March 18, 2018 / 2:31 PM / a month ago

Iraq's SOMO chief says targeting more crude sells to Asian markets

BAGHDAD (Reuters) - The head of Iraq’s state-oil marketer SOMO said on Sunday that Iraq will seek to corner a greater share of Asian markets through a new joint venture strategy.

At a SOMO event in Baghdad on Sunday, Alaa al-Yasiri announced that SOMO will seek to sign joint ventures with companies from China, India, Japan and South Korea to help target Asian markets.

“We are aiming to win a greater share of the Asian markets and to achieve this strategy we will have joint ventures with energy companies from Asia,” Yasiri said.

Sixty percent of Iraq’s oil exports are already directed to Asia, he said.

In one of several deals announced on Sunday, Yasiri announced a profit-sharing deal with China’s state-run Zhenhua Oil to help market Iraqi crude to Chinese refineries.

“The deal we signed with Zhenhua is only a starting point that will pave the way for more deals and joint ventures with other Asian companies from Japan, India, China and Korea,” Yasiri said.

He added that SOMO was waiting for the approval of the Iraqi government to transform the deal into a full joint venture.

“We want the profit-sharing deal to become a real joint venture to help us maintain sales to Asian markets,” Yasiri said.

Iraq has signed long-term crude supply contracts with major Indian energy companies including Reliance, which keeps Iraq as a top crude supplier to India for 2018, he said.

Yasiri added that he expected oil prices to remain at current levels for the whole of 2018.

“I expect oil prices to stay stable at their current levels at least until the end of 2018,” Yasiri told reporters. “Oil price stability depends on political stability in our region.”

Turning towards Kirkuk’s crude, Yasiri said that delays in shipping Kirkuk crude to Iran stemmed from contractual procedures in selecting truck shippers and was not due to security concerns.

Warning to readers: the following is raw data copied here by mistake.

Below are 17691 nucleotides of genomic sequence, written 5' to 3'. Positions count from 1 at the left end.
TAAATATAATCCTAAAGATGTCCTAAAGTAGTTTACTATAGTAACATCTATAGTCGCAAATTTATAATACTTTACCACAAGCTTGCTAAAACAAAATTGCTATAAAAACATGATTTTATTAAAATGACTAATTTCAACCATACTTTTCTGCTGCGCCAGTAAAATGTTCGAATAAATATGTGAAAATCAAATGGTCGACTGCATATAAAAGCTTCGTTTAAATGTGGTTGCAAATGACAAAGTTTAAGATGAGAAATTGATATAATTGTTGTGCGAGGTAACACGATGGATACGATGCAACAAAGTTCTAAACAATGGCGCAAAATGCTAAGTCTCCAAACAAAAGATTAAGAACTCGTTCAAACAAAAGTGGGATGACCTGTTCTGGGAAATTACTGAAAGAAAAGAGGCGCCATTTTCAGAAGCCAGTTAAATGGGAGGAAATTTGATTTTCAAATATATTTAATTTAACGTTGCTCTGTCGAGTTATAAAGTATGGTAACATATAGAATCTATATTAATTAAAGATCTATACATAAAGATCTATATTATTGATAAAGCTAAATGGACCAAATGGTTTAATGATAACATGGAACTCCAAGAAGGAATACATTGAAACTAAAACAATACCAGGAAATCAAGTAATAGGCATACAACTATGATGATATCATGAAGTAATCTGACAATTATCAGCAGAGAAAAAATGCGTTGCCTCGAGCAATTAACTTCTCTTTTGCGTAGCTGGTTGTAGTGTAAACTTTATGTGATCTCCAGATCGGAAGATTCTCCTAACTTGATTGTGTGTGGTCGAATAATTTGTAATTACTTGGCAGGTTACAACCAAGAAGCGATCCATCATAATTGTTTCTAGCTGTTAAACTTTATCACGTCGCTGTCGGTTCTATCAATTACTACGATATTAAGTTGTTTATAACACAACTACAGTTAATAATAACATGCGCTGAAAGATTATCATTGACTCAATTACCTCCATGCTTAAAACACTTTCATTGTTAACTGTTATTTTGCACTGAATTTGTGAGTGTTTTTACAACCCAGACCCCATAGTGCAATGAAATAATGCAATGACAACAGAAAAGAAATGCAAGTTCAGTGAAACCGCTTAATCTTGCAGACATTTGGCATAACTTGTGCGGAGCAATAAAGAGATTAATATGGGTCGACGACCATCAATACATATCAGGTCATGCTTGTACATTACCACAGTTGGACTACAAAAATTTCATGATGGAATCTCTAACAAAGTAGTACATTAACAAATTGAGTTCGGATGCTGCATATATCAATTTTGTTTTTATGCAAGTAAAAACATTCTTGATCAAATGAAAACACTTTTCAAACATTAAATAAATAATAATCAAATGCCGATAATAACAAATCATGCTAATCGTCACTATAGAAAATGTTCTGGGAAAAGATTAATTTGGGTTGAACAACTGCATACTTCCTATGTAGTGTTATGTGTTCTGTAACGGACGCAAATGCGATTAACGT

He said the Oil Ministry will soon select four local shipping companies to start the transport of an initial 40,000 bpd to Iran.

“We decided that trucking 60,000 barrels per day of crude through one shipping company is a tough job to handle. With four shippers on board, we will make sure the flow will not be interrupted,” Yasiri said.

Iraq’s Oil Ministry is still involved in high-level talks with Kurdish regional energy officials to reach a deal on resuming Kirkuk’s oilfields exports to Ceyhan through the Kurdish-controlled pipeline, said Yasiri.

“We clarified to the Kurds that the pipeline which links the Kirkuk to the Ceyhan pipeline must come back under federal control,” he said.

Yasiri said the talks are focused now on how to deal with the expenses of shipping the crude from Kirkuk’s oilfields through the pipeline and whether to pay fees for the investor of the pipe per each exported barrel of oil.

“Oil minister Jabar al-Luaibi and Kurdish minister Ashti Hawrami are exchanging letters to resolve Kirkuk exports issue. But it’s still difficult to tell when a deal can be reached to resume Kirkuk exports,” said Yasiri.

Exports from Kirkuk oilfields have been suspended amid an ongoing dispute between Baghdad and the Kurdish Regional Government (KRG) over the use of the Ceyhan export pipeline to Turkey.

Iraq is the second-largest producer in the Organization of the Petroleum Exporting Countries and relies on oil to generate most of its budget revenue.

Reporting by Ahmed Rasheed; writing by Raya Jalabi; editing by Catherine Evans and Jason Neely

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